The company says the number of suits isn't unusual for a firm its size. The allegations reflect the failure of some agents to prosper under the more entrepreneurial system Allstate set up in the mid-1980s, it adds. The agents are falsely blaming Scientology and company officials for their own shortcomings, Allstate says. "Bless their hearts, they wish it were still 1965," says Michael Simpson, Allstate's recently retired vice president of sales.
The company would never condone harassment, Mr. Simpson says, though he adds the firm couldn't be aware of the actions of every single worker. "Allstate has always been extremely ethical and right-treating of its employees," he says.
Yet given the philosophy espoused in the Hubbard training program, many agents became convinced, rightly or wrongly, that the hardball tactics they saw many managers adopting were inspired by the Scientologists' training methods. Many knew that the church has been accused repeatedly of spying on and harassing its opponents.
Under its "Fair Game Law," written by Mr. Hubbard in 1967, an enemy of Scientology is "fair game" and can "be deprived of property or injured by any means by any Scientologist, without any discipline of the Scientologist. May be tricked, sued or lied to or destroyed." The church says Mr. Hubbard rescinded this law in 1968, although critics contend that only the term, not the concept, was discontinued.
Many agents were concerned
By 1990, many agents were concerned enough to confront their supervisors about the use of the Hubbard materials. In some instances, employees protested the implementation of management-by- statistics programs in Allstate offices. In South Florida, a Catholic agent balked at participating in a program linked to another religion. His opposition caused such a furor that the Hubbard-inspired program was curtailed, agents say.
In 1992, without acknowledging any past problems, the company scaled back its reliance on Mr. Hubbard's teachings. By 1993, Mr. Pearson had stopped giving any seminars at the company. But fear of Scientology persisted at Allstate, and the brief Scientology discussion at Sears's 1993 annual meeting did little to ease agents' concerns about the Scientology link.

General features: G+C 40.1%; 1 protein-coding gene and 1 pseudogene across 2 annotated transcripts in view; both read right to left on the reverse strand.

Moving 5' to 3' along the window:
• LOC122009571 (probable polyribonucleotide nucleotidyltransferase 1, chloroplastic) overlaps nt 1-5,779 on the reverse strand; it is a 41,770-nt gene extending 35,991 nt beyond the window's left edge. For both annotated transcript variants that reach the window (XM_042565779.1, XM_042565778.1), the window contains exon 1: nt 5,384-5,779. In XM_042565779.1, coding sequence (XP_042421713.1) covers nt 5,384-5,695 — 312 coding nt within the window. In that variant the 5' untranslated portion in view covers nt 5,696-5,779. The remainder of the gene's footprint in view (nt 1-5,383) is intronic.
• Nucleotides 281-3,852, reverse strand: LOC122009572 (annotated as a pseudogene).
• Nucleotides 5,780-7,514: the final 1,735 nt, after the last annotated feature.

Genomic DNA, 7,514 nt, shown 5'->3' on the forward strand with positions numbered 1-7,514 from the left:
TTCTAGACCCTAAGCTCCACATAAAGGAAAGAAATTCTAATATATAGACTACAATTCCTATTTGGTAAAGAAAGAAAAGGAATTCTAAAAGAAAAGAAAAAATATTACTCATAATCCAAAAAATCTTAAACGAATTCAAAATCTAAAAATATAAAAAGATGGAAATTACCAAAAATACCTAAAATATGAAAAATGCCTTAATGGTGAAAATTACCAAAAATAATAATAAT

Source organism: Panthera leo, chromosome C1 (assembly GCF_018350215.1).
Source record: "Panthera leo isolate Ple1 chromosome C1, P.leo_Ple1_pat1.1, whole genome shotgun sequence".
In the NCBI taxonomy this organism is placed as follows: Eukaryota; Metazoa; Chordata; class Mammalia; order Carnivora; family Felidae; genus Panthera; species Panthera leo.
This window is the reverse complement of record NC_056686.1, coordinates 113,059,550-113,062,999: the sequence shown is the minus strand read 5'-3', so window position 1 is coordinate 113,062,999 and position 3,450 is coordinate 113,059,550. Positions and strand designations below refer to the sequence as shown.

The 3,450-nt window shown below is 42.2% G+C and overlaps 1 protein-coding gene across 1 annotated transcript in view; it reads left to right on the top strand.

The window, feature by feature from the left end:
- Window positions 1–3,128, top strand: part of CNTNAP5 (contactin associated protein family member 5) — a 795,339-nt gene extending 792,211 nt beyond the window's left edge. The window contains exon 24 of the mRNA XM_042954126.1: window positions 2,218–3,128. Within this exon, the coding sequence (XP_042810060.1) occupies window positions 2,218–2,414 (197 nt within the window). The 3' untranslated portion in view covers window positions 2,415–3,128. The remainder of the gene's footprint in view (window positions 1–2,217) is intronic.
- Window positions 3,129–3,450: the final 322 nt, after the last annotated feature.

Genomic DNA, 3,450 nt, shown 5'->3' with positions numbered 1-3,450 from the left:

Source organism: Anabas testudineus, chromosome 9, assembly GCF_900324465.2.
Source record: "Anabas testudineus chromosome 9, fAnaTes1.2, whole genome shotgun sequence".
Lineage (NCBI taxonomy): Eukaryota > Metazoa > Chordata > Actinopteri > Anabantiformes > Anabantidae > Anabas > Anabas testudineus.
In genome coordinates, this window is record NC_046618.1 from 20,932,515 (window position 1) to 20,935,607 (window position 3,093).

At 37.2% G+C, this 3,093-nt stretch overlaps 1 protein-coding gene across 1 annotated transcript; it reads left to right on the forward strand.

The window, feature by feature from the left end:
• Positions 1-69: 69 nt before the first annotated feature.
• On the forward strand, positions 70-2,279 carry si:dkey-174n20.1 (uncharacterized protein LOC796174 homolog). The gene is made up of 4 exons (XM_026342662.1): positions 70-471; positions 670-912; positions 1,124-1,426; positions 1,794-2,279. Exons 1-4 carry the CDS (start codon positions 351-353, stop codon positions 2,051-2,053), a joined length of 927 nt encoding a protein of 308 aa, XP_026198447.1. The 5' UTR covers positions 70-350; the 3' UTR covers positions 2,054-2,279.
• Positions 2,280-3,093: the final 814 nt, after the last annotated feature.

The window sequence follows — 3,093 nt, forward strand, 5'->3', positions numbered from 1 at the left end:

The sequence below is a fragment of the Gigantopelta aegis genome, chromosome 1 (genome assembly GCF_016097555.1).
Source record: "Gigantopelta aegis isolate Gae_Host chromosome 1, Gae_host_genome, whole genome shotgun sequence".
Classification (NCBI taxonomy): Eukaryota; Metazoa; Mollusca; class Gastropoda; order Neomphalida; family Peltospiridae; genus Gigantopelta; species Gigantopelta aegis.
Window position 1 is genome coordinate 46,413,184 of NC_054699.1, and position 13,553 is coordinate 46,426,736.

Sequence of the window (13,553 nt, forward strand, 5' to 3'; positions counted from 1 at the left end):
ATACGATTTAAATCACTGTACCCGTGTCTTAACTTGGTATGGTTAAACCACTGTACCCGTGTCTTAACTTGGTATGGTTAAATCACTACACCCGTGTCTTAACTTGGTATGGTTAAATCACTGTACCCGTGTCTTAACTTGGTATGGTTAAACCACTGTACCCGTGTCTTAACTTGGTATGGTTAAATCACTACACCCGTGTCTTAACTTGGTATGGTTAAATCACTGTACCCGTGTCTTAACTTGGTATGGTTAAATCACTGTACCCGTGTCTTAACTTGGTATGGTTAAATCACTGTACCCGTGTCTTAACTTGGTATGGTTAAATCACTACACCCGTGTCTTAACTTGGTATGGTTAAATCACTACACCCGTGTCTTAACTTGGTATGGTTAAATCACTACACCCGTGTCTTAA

One reason was that agents were still finding elements of Mr. Pearson's training program in Allstate management seminars. That fall, for example, some agents participating in a new training program, the Agency Development Process, noticed two pages, titled "Statistics Graphs, How to Figure the Scale," that were identical to those found in the Scientology material. The references to L. Ron Hubbard had been deleted.
Allstate's new companywide Better Prospecting Seminar also had some similarities to Mr. Hubbard's program, focusing on statistical analyses of performance and describing employees' various tasks using the Scientology term "hats." The new program offended some agents, who say they felt they were being taught to deceive and confuse their customers.
In May 1994, New York agent Mr. Softye, who describes himself as a devout Catholic, refused to take a test that preceded participation in the Agency Development Process, which he believed was related to Scientology training. He initially received a "job- in-jeopardy" reprimand, though it was rescinded when he complained to corporate headquarters that the test conflicted with his religious values. The incident fueled agents' drive to uncover their company's apparent links to Scientology.
The National Neighborhood Office Agents Club, NNOAC, a group of Allstate agents who are critical of management, began printing special reports outlining what it knew about the Scientology connection. In addition, the group sent Hubbard training materials that had been used at Allstate to each member of the board of directors. Someone also mailed an anonymous letter to the company's investment bankers at Lehman Brothers Inc. claiming a Scientology connection. These actions finally grabbed the attention of top management.